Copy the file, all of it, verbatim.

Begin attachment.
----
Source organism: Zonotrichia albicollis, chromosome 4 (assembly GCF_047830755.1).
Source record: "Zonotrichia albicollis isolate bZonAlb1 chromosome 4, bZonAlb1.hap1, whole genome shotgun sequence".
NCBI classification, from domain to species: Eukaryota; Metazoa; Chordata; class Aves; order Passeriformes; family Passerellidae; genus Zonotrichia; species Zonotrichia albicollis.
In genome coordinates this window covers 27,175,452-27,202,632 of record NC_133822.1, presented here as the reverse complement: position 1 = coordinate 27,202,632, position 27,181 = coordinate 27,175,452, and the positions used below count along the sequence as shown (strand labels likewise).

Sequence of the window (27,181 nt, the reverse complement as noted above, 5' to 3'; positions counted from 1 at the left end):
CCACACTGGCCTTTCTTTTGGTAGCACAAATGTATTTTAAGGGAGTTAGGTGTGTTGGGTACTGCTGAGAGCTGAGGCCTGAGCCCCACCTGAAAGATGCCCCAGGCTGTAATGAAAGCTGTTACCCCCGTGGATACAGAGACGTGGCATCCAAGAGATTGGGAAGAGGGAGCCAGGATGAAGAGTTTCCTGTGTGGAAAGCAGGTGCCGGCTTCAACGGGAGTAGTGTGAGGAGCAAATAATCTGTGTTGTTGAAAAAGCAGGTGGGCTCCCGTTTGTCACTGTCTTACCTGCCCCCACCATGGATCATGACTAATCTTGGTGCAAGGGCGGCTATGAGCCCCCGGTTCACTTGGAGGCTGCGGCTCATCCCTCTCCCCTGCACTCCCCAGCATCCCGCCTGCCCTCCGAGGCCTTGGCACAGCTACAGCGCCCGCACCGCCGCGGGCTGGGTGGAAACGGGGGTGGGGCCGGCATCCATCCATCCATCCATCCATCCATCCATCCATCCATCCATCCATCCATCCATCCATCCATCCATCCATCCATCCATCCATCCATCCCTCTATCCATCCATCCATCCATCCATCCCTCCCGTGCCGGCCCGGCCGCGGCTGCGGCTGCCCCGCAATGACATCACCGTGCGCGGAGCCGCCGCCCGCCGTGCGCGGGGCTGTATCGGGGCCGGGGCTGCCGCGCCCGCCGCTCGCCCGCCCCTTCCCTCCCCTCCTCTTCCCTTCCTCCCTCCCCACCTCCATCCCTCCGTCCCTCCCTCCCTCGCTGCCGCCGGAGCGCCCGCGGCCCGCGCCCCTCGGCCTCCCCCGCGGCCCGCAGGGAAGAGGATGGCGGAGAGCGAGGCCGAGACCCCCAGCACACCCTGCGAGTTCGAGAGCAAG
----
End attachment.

Source organism: Zonotrichia albicollis, chromosome 4 (assembly GCF_047830755.1).
Source record: "Zonotrichia albicollis isolate bZonAlb1 chromosome 4, bZonAlb1.hap1, whole genome shotgun sequence".
NCBI classification, from domain to species: Eukaryota; Metazoa; Chordata; class Aves; order Passeriformes; family Passerellidae; genus Zonotrichia; species Zonotrichia albicollis.
In genome coordinates this window covers 27,175,452-27,202,632 of record NC_133822.1, presented here as the reverse complement: position 1 = coordinate 27,202,632, position 27,181 = coordinate 27,175,452, and the positions used below count along the sequence as shown (strand labels likewise).

Sequence of the window (27,181 nt, the reverse complement as noted above, 5' to 3'; positions counted from 1 at the left end):
CCACACTGGCCTTTCTTTTGGTAGCACAAATGTATTTTAAGGGAGTTAGGTGTGTTGGGTACTGCTGAGAGCTGAGGCCTGAGCCCCACCTGAAAGATGCCCCAGGCTGTAATGAAAGCTGTTACCCCCGTGGATACAGAGACGTGGCATCCAAGAGATTGGGAAGAGGGAGCCAGGATGAAGAGTTTCCTGTGTGGAAAGCAGGTGCCGGCTTCAACGGGAGTAGTGTGAGGAGCAAATAATCTGTGTTGTTGAAAAAGCAGGTGGGCTCCCGTTTGTCACTGTCTTACCTGCCCCCACCATGGATCATGACTAATCTTGGTGCAAGGGCGGCTATGAGCCCCCGGTTCACTTGGAGGCTGCGGCTCATCCCTCTCCCCTGCACTCCCCAGCATCCCGCCTGCCCTCCGAGGCCTTGGCACAGCTACAGCGCCCGCACCGCCGCGGGCTGGGTGGAAACGGGGGTGGGGCCGGCATCCATCCATCCATCCATCCATCCATCCATCCATCCATCCATCCATCCATCCATCCATCCATCCATCCATCCATCCATCCATCCATCCCTCTATCCATCCATCCATCCATCCATCCCTCCCGTGCCGGCCCGGCCGCGGCTGCGGCTGCCCCGCAATGACATCACCGTGCGCGGAGCCGCCGCCCGCCGTGCGCGGGGCTGTATCGGGGCCGGGGCTGCCGCGCCCGCCGCTCGCCCGCCCCTTCCCTCCCCTCCTCTTCCCTTCCTCCCTCCCCACCTCCATCCCTCCGTCCCTCCCTCCCTCGCTGCCGCCGGAGCGCCCGCGGCCCGCGCCCCTCGGCCTCCCCCGCGGCCCGCAGGGAAGAGGATGGCGGAGAGCGAGGCCGAGACCCCCAGCACACCCTGCGAGTTCGAGAGCAAG